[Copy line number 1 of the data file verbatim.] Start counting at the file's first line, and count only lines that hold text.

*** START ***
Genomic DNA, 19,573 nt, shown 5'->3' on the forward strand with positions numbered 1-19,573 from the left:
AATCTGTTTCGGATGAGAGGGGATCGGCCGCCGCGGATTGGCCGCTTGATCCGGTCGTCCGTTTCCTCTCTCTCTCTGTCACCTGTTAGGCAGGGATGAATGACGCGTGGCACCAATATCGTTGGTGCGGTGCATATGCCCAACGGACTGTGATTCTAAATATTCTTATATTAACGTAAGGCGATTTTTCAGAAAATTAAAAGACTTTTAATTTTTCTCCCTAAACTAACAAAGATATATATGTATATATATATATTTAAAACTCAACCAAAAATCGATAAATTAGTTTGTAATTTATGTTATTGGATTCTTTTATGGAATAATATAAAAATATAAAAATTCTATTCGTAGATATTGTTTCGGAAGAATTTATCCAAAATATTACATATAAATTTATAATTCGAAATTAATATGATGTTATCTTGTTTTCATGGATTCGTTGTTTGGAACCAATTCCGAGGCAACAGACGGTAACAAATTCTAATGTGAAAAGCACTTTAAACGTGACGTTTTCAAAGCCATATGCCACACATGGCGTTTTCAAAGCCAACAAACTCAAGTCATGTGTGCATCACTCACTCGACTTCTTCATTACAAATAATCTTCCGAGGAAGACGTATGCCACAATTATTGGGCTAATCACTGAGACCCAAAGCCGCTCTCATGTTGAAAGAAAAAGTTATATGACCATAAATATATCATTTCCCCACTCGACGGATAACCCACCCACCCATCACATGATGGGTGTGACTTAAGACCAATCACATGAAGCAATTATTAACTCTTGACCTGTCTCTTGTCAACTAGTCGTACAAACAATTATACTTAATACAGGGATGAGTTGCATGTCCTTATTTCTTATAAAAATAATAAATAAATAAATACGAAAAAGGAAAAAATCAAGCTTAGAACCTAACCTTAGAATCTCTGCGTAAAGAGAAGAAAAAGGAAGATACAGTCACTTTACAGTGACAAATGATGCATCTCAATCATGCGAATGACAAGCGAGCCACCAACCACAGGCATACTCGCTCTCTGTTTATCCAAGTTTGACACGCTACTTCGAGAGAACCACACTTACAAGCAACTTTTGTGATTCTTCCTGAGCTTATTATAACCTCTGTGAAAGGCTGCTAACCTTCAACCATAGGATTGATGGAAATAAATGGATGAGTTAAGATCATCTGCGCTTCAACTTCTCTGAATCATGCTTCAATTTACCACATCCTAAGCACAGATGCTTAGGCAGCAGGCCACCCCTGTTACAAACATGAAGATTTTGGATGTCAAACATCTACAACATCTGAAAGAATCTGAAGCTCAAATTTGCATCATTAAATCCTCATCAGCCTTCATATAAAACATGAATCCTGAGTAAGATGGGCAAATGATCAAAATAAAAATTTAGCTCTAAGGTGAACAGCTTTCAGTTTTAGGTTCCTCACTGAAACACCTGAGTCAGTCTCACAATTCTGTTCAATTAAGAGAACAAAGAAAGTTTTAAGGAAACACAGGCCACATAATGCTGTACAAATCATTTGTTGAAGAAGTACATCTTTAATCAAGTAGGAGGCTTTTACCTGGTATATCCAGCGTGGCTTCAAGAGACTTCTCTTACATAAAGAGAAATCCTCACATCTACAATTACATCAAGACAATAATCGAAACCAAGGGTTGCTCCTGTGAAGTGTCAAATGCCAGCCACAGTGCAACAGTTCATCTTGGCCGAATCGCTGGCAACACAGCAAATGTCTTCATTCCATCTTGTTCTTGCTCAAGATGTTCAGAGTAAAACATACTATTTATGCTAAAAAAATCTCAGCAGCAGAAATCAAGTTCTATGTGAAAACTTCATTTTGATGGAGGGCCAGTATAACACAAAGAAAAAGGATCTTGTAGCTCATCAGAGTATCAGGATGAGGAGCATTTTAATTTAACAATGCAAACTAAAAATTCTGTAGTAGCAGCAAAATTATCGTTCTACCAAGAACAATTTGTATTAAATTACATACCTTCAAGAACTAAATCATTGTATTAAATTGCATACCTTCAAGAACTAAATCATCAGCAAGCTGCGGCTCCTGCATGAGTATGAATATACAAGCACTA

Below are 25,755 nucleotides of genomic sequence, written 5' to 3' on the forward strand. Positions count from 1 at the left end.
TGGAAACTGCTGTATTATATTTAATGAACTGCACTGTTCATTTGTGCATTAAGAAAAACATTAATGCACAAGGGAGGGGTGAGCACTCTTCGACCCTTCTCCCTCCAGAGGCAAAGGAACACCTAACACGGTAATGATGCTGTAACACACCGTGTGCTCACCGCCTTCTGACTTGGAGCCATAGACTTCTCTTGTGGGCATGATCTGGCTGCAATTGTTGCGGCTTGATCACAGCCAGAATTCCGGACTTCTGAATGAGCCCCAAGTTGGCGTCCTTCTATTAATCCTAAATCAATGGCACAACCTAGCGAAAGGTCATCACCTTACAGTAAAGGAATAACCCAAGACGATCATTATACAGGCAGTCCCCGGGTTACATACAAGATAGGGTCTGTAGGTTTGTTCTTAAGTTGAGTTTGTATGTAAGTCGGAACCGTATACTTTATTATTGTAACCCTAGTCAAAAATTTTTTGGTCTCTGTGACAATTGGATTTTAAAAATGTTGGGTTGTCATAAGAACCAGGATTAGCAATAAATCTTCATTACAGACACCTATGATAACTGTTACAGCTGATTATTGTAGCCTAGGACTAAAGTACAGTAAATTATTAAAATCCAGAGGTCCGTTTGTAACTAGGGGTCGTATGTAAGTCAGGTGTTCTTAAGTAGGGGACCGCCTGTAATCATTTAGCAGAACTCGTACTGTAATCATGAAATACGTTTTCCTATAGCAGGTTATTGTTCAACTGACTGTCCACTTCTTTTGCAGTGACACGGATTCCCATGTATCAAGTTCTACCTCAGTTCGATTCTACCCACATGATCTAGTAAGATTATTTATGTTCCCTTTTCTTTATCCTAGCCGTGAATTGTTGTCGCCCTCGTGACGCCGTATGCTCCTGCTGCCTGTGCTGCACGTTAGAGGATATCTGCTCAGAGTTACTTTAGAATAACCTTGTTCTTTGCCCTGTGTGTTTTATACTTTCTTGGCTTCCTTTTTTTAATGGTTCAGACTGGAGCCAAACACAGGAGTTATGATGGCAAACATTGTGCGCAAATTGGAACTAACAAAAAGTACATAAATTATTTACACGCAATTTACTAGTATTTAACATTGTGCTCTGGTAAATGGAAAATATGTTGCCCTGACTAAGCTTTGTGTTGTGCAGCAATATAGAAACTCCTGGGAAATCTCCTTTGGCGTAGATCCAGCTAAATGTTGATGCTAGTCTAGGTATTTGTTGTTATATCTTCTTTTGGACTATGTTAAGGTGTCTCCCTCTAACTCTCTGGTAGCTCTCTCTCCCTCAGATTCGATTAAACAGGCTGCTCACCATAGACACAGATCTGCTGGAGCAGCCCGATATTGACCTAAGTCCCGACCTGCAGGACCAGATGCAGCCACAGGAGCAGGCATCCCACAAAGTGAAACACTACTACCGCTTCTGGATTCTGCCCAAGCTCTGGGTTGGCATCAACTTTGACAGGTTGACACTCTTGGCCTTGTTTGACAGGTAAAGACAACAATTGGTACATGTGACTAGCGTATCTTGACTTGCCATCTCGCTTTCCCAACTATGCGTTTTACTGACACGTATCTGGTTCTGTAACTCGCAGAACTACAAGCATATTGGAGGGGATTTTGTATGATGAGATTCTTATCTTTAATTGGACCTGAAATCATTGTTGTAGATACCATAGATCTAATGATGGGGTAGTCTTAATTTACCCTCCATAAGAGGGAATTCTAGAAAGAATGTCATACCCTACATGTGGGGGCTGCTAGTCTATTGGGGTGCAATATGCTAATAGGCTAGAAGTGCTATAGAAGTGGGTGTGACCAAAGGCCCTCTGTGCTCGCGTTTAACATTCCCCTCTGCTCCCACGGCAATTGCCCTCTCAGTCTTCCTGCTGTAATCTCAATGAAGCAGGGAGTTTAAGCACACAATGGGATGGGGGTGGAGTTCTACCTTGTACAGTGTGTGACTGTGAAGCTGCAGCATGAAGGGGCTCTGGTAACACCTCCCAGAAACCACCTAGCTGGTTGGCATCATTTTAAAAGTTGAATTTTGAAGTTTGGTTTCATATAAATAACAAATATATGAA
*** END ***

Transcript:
Genomic DNA, 19,573 nt, shown 5'->3' on the forward strand with positions numbered 1-19,573 from the left: